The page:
"Major cuts," is the cry. And I wonder. Mostly where the money is all going. For in the aggregate there are no cuts:
What’s more, the evidence indicates that U.K. has, at best, slowed down the growth of spending, but it has not engaged in actual spending cuts. I documented the trend in British spending earlier this year:
A look at the data in Her Majesty’s Fiscal Year 2012 Budget shows (see table 2.3) that total managed expenditures will increase from £696.4 billion in 2011–2012 to £733.5 billion in 2014–2015, and further to £756.3 billion in 2016–2017. Adjusted for population growth, this is slow growth, but not a savage cut. That table also shows a “projected” drop in Public Sector Gross Investment between 2012–2013, but if it ever materializes, it will be contained to that year alone.
And we're paying through the nose too:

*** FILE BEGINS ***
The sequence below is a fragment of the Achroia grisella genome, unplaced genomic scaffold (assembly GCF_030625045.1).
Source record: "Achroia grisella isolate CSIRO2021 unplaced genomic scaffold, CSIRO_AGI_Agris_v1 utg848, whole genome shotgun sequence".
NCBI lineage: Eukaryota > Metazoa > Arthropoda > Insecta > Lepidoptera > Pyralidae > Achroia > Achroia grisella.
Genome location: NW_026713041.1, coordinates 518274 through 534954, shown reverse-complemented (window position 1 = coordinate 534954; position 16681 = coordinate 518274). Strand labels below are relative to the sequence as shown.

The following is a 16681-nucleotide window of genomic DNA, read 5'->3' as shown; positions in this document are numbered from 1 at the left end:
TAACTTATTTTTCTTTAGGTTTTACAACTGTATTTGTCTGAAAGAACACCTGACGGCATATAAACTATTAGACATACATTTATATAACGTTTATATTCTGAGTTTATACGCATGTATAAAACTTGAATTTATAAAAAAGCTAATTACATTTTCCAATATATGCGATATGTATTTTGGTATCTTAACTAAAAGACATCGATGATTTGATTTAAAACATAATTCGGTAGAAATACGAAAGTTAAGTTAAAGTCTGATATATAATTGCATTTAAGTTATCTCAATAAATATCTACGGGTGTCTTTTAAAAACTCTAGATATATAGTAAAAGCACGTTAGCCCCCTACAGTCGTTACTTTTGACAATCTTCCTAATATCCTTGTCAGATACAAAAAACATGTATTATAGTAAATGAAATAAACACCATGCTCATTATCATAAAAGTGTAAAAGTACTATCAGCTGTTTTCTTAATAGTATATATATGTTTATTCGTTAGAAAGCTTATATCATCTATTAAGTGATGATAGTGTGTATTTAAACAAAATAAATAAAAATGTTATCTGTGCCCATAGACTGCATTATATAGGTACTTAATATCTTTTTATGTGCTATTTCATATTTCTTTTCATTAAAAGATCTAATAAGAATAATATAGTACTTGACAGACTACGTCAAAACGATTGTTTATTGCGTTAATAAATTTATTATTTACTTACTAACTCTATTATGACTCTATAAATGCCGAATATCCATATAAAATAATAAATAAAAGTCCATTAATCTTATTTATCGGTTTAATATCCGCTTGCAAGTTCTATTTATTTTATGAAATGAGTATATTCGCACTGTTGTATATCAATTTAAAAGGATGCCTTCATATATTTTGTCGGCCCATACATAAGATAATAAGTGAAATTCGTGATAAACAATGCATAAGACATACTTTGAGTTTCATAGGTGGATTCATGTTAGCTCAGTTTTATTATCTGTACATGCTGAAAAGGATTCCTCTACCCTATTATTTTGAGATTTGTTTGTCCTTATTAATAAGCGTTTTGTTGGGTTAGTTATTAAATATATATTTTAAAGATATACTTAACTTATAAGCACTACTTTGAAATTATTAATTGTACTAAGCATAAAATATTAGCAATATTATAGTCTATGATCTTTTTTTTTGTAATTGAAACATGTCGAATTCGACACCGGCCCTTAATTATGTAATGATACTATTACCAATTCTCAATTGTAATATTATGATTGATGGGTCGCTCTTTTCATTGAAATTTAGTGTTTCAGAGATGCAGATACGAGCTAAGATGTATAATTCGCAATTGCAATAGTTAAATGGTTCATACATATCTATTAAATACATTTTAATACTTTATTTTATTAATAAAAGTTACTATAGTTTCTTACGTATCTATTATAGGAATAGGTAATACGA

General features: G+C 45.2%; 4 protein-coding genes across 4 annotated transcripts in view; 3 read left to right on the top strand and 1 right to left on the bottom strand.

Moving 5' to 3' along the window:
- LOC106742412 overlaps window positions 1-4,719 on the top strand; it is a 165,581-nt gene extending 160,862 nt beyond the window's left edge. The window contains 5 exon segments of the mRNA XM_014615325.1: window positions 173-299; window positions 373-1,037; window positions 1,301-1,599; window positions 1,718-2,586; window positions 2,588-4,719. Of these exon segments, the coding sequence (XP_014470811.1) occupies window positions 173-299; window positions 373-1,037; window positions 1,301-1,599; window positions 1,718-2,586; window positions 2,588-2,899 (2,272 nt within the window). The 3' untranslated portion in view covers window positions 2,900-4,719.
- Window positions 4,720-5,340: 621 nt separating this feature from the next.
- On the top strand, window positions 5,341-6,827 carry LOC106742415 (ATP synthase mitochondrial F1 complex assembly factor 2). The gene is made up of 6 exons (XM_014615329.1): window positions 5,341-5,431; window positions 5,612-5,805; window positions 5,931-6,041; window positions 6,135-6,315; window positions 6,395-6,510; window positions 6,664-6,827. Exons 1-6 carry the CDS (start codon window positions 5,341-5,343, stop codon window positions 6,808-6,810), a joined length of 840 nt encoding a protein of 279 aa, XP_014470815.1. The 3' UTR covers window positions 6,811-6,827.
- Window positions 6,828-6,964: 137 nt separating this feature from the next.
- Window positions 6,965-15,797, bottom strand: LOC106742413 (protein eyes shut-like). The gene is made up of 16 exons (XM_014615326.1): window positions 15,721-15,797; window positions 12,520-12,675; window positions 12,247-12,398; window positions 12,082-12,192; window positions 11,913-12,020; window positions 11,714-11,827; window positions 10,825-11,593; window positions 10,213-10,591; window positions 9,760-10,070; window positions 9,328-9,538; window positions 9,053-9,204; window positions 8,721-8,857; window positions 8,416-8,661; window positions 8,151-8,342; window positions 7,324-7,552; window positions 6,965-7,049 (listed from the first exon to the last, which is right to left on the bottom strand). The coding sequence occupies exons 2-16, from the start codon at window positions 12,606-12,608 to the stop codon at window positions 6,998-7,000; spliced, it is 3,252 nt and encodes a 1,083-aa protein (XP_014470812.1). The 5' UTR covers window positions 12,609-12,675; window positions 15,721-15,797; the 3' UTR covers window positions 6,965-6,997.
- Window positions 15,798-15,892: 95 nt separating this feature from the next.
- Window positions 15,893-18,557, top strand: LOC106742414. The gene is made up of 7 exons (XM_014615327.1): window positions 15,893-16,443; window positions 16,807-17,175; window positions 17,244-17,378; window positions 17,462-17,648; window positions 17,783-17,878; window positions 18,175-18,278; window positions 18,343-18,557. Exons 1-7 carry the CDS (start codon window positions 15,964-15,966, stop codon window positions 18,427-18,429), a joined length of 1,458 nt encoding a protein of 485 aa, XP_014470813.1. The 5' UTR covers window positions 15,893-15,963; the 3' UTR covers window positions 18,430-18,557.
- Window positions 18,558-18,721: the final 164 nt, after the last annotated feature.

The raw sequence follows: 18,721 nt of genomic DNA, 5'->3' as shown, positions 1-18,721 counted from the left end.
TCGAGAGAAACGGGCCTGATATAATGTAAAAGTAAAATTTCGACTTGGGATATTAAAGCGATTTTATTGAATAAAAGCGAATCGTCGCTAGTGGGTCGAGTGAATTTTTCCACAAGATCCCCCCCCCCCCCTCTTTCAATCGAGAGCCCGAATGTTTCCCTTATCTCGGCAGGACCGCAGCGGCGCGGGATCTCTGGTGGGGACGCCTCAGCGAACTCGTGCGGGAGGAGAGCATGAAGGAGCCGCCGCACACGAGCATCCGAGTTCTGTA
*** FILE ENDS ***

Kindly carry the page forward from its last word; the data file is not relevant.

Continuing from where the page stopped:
Spending cuts in the UK can’t be blamed for the weak growth path the country is on. On the other hand, tax increases can. Here is a list:
(For more, go here.) The bottom line is that the U.K. is another case of private-sector austerity (i.e., tax hikes) without public-sector austerity (i.e., spending cuts).
- a VAT hike from 17.5 percent to 20 percent (probably the main culprit of the U.K.’s current problems)
- a new 50 percent tax bracket on incomes over £150,000, which will drop to 45 percent next year
- an increase in air-passenger duty to 8 percent
- “temporary” payroll tax of 50 percent on bonuses over £25,000
- a capital-gains tax hike
- a 0.088 percent levy on banks
- an increase to 7 percent in the stamp duty on the sale of properties worth more than £2 million and on properties bought through “non-natural persons.”
To paraphrase Ray Davies, I remain, yours truly...